By Alex Rendon
By Monica McGivern
By Michele Eve Sandberg
By Alex Rendon
By Monica McGivern
By Ian Witlen
By Christina Mendenhall
By Michele Eve Sandberg
The idea of Hollywood as a fickle funhouse is certainly not a unique one, and Shepard's tale of battling brothers isn't either. But Shepard's exploration of the chaotic unacknowledged forces beneath modern American life is his lasting contribution. There's an unsettling menace under the comedic structure of True West, an absurdist streak that surfaces late in the story, turning what appears to be realistic narrative into pure myth. That's the beauty of Shepard's work. He starts with one thing, usually a pretty normal thing, and it morphs into something else, something rich but strange. That's also, not incidentally, the danger in True West, a play that, despite its funny riffs and situations, doesn't hold up so well merely as comedy. If you don't hook into the spooky stuff behind the laughs, what you get is half a play.
It's precisely that restless dangerous undertow that's missing from the Mosaic production, a curious fault for this company, which has demonstrated considerable finesse and skill in its short history. Here, though, artistic director Richard Jay Simon and company seem rather clueless. A quick scan of Shepard's biography might have tipped them off. Born Samuel Shepard Rogers VII, Shepard grew up on a Southern California farm in the shadow of his complex tormented father, a World War II bomber pilot turned Fulbright fellow, then high school teacher, then farmer, and finally full-time alcoholic. As the family disintegrated, the teenaged Shepard left home, repeating his father's cycle as a restless jack-of-all-trades. In 1964, at age 19, he landed in New York's East Village, where he found an anchor of sorts in the theater world and his voice as a writer. Working as a waiter at the Village Gate, Shepard cranked out a manic stream of experimental short plays. His first, Cowboys, established themes that he has returned to ever since -- the disintegration of the American family and the haunting myths of the West.
Shepard's career took off. He wrote and acted for such New York companies as La Mama, the Open Theatre, and the American Place, and he got caught up in the creative anarchic swirl that was the theater scene in the 1960s. He won a string of Obie Awards, beginning in 1965, before kiting off for four years to London, where he wrote Tooth of the Crime, a tale of battling rock stars. Then came a series of "family plays": The Curse of the Starving Class, Buried Child (Pulitzer Prize winner in 1979), True West, and Fool for Love. Shepard became a part-time musician (he was into jazz and rock 'n' roll, and he played drums for the iconoclastic Holy Modal Rounders) and a respected film writer and performer (he cowrote Zabriskie Point for Antonioni and Paris, Texas for Wim Wenders and scored as an actor in Days of Heaven, The Right Stuff, and Black Hawk Down). Along the way, Shepard struggled with several issues that reoccur in his plays -- the enduring power of his ever-absent father and Shepard's own dual nature. He was a steady and domestic wordsmith who was also a tortured erratic outsider. His wilder exploits are the stuff of theatrical legend, especially with his onetime lover, wild woman Patti Smith, who also carried on another reckless romance with artist Robert Mapplethorpe. Shepard and Smith battled and romanced in bars, on stage, and in Shepard's room at the Chelsea Hotel. They recorded their histrionics in Cowboy Mouth, a play they wrote in two nights by shoving a typewriter back and forth between them. Shepard was a wild child in his day, using his creative skills to work through his demons like his berserker brethren, gonzo journalist Hunter S. Thompson or the late, lamented, excitable music boy Warren Zevon.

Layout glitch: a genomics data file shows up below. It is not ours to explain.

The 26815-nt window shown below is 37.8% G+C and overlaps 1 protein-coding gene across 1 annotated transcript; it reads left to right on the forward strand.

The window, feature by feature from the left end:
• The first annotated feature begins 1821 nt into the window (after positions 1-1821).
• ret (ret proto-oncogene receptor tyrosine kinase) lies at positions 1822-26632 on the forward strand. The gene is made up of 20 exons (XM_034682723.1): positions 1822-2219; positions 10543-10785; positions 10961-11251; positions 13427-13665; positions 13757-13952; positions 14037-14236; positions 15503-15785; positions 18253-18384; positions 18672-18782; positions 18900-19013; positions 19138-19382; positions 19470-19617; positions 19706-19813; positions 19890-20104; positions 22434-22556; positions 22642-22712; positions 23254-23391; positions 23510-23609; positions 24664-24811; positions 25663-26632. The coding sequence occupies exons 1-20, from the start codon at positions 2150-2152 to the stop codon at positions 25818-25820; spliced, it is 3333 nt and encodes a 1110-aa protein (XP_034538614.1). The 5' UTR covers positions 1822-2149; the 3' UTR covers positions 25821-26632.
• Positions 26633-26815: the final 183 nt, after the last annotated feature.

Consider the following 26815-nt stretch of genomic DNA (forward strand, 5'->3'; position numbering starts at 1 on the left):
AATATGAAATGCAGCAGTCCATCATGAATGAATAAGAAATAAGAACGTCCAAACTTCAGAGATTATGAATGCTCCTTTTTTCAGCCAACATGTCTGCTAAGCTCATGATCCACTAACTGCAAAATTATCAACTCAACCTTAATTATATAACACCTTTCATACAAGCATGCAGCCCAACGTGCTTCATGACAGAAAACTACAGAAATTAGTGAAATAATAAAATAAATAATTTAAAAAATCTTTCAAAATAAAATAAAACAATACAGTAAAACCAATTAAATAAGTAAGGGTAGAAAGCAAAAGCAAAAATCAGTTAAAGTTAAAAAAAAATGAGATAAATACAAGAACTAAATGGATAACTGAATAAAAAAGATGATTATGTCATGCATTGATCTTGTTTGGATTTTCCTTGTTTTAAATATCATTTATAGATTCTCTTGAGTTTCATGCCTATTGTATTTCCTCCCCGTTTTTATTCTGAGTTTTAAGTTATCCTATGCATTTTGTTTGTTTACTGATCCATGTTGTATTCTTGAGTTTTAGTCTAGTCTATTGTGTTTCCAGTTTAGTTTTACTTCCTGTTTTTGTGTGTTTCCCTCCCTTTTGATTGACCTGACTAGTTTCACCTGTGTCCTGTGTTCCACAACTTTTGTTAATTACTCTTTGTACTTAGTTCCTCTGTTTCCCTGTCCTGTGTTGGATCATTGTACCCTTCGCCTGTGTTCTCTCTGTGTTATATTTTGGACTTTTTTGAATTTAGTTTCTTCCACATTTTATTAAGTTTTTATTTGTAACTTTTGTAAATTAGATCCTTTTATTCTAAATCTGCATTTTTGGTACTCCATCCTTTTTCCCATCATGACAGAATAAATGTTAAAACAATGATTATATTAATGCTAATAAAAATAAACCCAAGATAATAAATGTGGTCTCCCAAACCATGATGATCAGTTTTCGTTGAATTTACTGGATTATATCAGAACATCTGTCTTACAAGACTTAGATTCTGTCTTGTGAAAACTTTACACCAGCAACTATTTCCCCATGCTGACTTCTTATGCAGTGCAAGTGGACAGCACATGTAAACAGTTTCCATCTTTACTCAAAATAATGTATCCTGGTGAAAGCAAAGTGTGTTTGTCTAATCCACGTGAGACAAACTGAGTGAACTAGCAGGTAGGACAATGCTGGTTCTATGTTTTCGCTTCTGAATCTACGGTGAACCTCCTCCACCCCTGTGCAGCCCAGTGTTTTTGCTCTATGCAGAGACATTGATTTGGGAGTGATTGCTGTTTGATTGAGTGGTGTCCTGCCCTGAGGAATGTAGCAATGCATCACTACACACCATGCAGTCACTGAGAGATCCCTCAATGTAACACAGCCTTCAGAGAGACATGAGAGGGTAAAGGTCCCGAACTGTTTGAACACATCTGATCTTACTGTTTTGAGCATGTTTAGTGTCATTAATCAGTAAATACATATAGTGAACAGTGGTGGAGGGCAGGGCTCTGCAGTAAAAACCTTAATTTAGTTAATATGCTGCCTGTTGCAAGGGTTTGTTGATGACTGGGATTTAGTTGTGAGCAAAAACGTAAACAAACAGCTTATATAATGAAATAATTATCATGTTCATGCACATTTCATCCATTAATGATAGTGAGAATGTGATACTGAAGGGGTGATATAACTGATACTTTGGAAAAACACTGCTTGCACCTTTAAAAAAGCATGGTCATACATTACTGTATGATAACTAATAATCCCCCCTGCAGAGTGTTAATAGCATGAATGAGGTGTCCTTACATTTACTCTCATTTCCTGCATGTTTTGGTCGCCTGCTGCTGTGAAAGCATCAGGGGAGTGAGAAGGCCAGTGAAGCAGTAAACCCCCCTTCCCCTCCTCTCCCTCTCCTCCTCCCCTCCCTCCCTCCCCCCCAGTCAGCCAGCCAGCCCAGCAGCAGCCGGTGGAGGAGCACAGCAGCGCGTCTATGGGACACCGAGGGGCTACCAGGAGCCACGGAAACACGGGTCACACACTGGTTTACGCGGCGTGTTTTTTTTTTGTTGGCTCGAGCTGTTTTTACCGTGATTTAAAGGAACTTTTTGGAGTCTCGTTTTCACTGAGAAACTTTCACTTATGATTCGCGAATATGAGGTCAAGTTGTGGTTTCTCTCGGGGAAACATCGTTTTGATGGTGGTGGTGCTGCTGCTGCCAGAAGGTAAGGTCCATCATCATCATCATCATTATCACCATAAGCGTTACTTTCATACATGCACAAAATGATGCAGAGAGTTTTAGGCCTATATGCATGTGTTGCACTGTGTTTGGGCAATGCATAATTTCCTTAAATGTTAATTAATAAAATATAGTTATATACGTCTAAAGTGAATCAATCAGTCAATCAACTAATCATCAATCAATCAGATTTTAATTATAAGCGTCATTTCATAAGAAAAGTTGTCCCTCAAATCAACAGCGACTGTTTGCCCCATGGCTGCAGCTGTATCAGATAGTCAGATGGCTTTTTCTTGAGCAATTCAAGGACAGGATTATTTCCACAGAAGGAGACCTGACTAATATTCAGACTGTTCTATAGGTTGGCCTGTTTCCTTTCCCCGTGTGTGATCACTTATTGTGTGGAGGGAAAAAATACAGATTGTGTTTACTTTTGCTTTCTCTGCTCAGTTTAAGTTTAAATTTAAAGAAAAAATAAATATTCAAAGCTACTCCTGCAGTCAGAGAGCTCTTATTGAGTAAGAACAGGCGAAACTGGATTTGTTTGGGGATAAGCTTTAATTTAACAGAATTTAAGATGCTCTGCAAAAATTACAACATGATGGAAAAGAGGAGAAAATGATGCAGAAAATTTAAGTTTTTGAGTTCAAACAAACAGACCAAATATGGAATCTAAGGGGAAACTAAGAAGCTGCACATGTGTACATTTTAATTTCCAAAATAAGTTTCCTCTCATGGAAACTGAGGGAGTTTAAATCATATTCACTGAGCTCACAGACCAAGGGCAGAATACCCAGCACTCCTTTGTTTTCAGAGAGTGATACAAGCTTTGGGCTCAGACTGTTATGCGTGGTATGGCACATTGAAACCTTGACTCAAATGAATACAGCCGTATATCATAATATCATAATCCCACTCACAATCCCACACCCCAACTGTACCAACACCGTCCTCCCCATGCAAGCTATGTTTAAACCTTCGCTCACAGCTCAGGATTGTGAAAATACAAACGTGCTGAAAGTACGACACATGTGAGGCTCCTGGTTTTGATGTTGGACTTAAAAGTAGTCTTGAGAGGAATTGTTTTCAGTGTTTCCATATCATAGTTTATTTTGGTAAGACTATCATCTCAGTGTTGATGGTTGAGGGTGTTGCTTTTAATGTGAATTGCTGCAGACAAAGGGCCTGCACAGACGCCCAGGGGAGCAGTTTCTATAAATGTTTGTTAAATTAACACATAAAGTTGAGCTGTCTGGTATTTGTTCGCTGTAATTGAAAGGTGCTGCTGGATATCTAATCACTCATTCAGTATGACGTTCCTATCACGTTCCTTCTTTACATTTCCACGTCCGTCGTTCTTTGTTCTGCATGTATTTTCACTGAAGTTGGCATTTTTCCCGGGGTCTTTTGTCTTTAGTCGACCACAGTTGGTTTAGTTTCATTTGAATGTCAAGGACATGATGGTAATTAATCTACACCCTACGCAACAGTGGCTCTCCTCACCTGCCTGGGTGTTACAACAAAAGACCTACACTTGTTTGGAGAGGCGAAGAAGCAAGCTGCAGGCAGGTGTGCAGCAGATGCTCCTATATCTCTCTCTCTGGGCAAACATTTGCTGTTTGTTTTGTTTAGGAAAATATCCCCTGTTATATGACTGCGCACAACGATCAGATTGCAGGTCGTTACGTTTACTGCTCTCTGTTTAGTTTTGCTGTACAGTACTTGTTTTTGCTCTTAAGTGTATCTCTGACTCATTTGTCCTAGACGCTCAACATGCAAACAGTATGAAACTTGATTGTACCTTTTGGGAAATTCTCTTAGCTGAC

While the Mosaic production is marked by clarity and competence, it completely misses those live-wire underpinnings. The comedy is carefully wrought, but the play's anarchic menace is missing. The four-actor cast is thoroughly competent, but there's little chemistry. Terrell Hardcastle plays Austin as an intelligent, somewhat repressed professional trying to cope with an outlandish situation. It's a solid enough performance but a recycled one. Hardcastle has been doing essentially the same character in the same way in a string of area productions. Michael St. Pierre plays Lee, one of a long line of Shepard's dangerous charismatic drifters, more as a teddy bear than a predator, offering little threat or fire. Linda Bernhard, normally so reliable, seems lost here, bringing little impact to the brief role of the returning mother. As Saul the Hollywood producer, David Vargo fares best, aided by the fact that Shepard flips the usual stereotypes, making the Hollywood producer the most normal character in the bunch.
Most of the problems here must be laid to Richard Jay Simon's naturalistic staging, which offers meticulous detail where manic gonzo energy is required. When Lee destroys the house in his search for a pen or pencil to write with, his search feels carefully staged, not crazed. The same applies to the play's long monologues, extended word riffs that come across as constructed, not booze-fueled improvisations. David Sherman's kitchen set seems decidedly non-L.A., with its tacky Southwestern/Santa Fe décor, but at least the use of Native American pottery and artifacts suggests some mythic elements. The production might have been better off without the languid music score, mostly Allman Brothers and Hank Jr. at their drowsiest. But the soundtrack says it all. Shepard refers to two external forces in his L.A. nighttime setting, the yin and yang of his tale: the lulling normalcy of crickets and the enticing spooky menace of prowling coyotes. This Mosaic show has lots of crickets but no coyotes. It whirs and chirps, but there are no howls echoing through them thar L.A. hills.